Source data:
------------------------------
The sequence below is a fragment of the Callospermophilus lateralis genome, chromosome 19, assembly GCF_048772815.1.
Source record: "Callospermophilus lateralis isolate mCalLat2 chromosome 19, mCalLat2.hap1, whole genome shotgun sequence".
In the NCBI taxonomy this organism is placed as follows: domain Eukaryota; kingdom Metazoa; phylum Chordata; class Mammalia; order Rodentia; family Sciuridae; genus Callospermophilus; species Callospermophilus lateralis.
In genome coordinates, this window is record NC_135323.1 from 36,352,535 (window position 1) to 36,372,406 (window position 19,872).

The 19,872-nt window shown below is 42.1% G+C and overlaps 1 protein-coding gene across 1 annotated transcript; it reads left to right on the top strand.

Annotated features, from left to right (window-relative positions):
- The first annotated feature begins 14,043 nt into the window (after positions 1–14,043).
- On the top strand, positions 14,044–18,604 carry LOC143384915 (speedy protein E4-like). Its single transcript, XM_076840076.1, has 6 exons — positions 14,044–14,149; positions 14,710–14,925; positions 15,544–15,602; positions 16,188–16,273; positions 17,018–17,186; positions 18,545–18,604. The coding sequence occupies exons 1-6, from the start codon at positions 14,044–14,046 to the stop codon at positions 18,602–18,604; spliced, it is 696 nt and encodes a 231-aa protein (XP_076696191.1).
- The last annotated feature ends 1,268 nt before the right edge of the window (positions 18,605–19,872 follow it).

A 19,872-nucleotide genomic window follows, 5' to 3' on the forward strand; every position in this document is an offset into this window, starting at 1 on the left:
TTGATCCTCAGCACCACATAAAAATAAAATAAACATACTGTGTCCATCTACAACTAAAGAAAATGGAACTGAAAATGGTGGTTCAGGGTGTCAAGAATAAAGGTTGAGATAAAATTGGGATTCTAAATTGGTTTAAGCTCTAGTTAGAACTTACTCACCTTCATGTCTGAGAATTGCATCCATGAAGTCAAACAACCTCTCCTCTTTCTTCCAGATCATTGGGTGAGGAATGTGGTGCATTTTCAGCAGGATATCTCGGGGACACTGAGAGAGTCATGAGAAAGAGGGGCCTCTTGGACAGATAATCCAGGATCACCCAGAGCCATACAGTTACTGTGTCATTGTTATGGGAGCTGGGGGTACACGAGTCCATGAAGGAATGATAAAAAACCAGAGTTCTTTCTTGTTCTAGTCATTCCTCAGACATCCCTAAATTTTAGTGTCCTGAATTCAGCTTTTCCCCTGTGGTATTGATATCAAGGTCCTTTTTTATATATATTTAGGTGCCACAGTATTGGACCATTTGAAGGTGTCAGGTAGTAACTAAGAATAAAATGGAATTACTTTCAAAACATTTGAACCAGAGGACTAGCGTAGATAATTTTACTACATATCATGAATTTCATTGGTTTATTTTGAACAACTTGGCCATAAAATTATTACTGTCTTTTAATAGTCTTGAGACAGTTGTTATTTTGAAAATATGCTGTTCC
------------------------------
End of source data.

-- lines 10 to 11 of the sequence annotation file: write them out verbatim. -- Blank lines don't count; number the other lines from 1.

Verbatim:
A 19,872-nucleotide genomic window follows, 5' to 3' on the forward strand; every position in this document is an offset into this window, starting at 1 on the left:
TTGATCCTCAGCACCACATAAAAATAAAATAAACATACTGTGTCCATCTACAACTAAAGAAAATGGAACTGAAAATGGTGGTTCAGGGTGTCAAGAATAAAGGTTGAGATAAAATTGGGATTCTAAATTGGTTTAAGCTCTAGTTAGAACTTACTCACCTTCATGTCTGAGAATTGCATCCATGAAGTCAAACAACCTCTCCTCTTTCTTCCAGATCATTGGGTGAGGAATGTGGTGCATTTTCAGCAGGATATCTCGGGGACACTGAGAGAGTCATGAGAAAGAGGGGCCTCTTGGACAGATAATCCAGGATCACCCAGAGCCATACAGTTACTGTGTCATTGTTATGGGAGCTGGGGGTACACGAGTCCATGAAGGAATGATAAAAAACCAGAGTTCTTTCTTGTTCTAGTCATTCCTCAGACATCCCTAAATTTTAGTGTCCTGAATTCAGCTTTTCCCCTGTGGTATTGATATCAAGGTCCTTTTTTATATATATTTAGGTGCCACAGTATTGGACCATTTGAAGGTGTCAGGTAGTAACTAAGAATAAAATGGAATTACTTTCAAAACATTTGAACCAGAGGACTAGCGTAGATAATTTTACTACATATCATGAATTTCATTGGTTTATTTTGAACAACTTGGCCATAAAATTATTACTGTCTTTTAATAGTCTTGAGACAGTTGTTATTTTGAAAATATGCTGTTCC